you can see it's redirecting to an HTTP:// location as directed in your response.
    This is how that looks in Chrome initially
    [​IMG]
    this is the result when the page stops loading
    [​IMG]
    and if you click on the URL, you'll see it was trying to load the HTTPS:// version
    [​IMG]
    if you manually remove the S, then the page actually loads
    [​IMG]

    in this instance, HTTPS isn't an option because CentOS 6 and Lets Encrypt aren't playing nicely any longer (yes, i'm moving away). but it's not clear how the HTTPS is getting inserted in there to begin with. Firefox does the same thing:
    [​IMG]
    here is the header information from Firefox:
    GET / undefined
    Host: jerrycallen.com
    User-Agent: Mozilla/5.0 (Windows NT 10.0; Win64; x64; rv:94.0) Gecko/20100101 Firefox/94.0
    Accept: text/html,application/xhtml+xml,application/xml;q=0.9,image/avif,image/webp,*/*;q=0.8
    Accept-Language: en-US,en;q=0.5
    Accept-Encoding: gzip, deflate, br
    DNT: 1
    Connection: keep-alive
    Upgrade-Insecure-Requests: 1
    Sec-Fetch-Dest: document
    Sec-Fetch-Mode: navigate
    Sec-Fetch-Site: cross-site​
    are the browsers seeing the HTTP:// and ignoring it and trying to run just the URL through their loading mechanism, which then defaults to using HTTPS by default? or is the HTTP getting stripped off before sending the URL?
    here's a chunk of the jerrycallen.com.vhost file:
    ServerAlias geraldcallen.com
    ...
    RewriteEngine on
    RewriteCond %{HTTP_HOST} ^geraldcallen\.com$ [NC]
    RewriteCond %{REQUEST_URI} !^/\.well-known/acme-challenge/
    RewriteRule ^/(.*)$ https://jerrycallen.com/$1 [R]

    so maybe the rewrite rule is forcing HTTPS by default?
    oh, and by the way, playing with these aliasdomains has once again caused httpd to crash, leaving a ghost process running, serving pages.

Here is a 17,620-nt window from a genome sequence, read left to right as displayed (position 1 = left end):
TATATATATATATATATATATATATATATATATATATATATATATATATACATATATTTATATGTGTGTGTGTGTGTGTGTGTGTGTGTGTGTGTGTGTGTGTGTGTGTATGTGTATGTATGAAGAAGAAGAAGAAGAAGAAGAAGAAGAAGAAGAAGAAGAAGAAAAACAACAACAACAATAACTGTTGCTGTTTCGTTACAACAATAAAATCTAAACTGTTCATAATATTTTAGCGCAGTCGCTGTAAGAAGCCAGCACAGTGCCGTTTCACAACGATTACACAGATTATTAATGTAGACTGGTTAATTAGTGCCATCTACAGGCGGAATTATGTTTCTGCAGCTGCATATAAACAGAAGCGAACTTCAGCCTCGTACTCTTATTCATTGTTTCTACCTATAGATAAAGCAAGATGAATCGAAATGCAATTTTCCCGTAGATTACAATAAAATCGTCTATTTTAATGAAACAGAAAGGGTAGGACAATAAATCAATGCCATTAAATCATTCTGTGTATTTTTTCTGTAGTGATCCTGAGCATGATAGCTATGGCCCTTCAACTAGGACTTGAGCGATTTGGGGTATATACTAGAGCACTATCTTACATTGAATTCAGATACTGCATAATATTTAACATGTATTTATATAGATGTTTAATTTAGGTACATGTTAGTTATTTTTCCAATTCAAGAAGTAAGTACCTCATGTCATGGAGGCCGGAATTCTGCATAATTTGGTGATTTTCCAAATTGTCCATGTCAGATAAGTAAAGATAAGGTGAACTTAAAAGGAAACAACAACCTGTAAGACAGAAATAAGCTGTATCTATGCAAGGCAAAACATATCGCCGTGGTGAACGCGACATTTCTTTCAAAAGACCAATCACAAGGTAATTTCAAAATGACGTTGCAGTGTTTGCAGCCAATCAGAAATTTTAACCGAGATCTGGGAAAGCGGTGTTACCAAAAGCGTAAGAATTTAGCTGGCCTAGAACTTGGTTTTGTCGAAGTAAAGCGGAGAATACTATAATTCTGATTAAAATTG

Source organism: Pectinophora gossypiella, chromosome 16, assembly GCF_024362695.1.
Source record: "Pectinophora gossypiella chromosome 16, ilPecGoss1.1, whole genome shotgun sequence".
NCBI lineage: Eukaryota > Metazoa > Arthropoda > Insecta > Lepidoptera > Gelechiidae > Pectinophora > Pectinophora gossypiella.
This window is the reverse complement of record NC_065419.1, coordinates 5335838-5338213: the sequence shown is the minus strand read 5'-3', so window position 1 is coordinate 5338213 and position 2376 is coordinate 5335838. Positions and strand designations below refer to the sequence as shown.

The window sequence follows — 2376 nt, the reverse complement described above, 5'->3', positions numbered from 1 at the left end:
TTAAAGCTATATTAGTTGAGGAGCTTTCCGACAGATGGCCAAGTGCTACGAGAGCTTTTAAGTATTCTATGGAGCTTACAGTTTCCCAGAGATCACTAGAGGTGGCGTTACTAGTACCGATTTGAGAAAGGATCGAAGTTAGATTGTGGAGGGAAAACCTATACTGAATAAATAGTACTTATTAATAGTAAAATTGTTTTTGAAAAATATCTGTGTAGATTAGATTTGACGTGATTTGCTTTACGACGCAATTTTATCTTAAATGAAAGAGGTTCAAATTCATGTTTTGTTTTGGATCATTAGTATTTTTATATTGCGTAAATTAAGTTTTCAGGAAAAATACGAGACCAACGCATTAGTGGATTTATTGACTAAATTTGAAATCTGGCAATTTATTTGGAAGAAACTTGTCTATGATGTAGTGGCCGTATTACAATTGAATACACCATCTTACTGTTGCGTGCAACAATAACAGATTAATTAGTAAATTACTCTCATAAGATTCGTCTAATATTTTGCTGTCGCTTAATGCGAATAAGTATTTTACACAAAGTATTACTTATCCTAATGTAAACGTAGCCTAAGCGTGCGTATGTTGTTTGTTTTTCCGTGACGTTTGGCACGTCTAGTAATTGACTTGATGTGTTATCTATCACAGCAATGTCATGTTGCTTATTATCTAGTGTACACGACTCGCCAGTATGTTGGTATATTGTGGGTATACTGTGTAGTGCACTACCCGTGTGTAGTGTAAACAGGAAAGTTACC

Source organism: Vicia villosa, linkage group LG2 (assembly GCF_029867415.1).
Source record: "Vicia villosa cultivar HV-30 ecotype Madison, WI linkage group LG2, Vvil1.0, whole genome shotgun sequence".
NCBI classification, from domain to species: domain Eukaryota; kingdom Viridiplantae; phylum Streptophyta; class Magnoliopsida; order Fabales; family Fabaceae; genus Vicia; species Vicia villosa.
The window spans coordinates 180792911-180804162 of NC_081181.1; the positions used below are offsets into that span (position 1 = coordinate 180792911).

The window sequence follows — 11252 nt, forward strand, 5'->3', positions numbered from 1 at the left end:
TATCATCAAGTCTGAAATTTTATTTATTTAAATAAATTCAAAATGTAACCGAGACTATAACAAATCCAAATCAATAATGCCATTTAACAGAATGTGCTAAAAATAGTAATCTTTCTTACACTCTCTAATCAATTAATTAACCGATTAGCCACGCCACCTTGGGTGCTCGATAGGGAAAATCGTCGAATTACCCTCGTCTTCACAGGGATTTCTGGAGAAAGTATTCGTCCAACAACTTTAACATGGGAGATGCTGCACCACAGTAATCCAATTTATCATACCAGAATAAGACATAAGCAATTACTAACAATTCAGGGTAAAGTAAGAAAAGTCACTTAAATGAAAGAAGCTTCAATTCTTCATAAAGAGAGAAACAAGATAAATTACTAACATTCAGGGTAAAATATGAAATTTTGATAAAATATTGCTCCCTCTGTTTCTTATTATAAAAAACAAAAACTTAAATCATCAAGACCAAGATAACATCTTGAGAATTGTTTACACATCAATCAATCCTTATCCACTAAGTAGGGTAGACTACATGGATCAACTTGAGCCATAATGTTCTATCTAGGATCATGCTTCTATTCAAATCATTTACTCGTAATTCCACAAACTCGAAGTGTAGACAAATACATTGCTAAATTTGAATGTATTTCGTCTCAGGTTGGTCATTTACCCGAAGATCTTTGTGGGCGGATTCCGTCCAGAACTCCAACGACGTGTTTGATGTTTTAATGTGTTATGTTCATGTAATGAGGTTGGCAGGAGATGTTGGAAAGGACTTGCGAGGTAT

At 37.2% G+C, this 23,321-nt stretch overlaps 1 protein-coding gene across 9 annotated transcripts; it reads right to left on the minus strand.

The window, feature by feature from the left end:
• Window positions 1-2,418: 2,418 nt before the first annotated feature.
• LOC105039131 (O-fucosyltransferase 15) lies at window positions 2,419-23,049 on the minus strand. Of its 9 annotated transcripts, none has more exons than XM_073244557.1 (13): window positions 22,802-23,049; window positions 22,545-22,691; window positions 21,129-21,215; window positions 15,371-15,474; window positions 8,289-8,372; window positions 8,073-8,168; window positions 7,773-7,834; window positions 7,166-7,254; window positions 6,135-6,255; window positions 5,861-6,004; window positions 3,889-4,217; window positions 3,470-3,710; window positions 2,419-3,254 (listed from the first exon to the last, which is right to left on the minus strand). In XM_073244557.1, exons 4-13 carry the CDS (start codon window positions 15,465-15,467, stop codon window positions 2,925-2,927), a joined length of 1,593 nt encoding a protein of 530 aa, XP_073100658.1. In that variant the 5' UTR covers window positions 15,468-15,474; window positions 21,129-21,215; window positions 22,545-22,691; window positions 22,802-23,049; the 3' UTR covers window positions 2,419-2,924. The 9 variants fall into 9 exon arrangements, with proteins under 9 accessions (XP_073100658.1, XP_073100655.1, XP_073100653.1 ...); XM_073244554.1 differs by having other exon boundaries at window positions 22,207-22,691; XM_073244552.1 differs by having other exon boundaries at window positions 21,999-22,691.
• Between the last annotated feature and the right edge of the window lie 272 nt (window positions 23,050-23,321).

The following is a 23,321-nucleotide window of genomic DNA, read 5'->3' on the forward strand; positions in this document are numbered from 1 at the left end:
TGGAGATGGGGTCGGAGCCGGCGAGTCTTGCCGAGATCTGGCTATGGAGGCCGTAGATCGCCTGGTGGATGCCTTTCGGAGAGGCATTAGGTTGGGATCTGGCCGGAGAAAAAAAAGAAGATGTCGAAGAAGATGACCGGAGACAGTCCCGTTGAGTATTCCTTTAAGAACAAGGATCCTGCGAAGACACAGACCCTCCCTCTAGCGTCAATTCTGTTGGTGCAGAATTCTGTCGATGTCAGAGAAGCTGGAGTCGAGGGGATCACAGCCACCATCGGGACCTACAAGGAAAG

another server restart to fix it - stopping/restarting does nothing but fail (could not bind to socket)
     
  4. Th0m

    Th0m ISPConfig Developer Staff Member ISPConfig Developer

    In your first post you stated you were using CentOS 8, but you are using CentOS 6? Please update to a supported version first...
     
  5. jnewman67

    jnewman67 Member HowtoForge Supporter

    Sorry if the images aren't showing, i'll see if i can figure that out.
    i'm actually using both - 2 servers - i've been trying to implement aliasdomains on both. the above came from the CentOS 6 server because that's where I had some domains that weren't in use yet and could be used for testing. I started on the CentOS 8 server when I created the OP, which by the way, was just a request for a description, in layman's terms, of what the different ISPConfig redirect options were, and how they should be expected to function. - what they actually do. Maybe if we start over on that, we won't have to get into the weeds of what's not working for me right now. And if there is still a situation later that doesn't seem to be working correctly, i'll be in a better position to narrow it down and talk more precisely about it.
    Thank you for the help.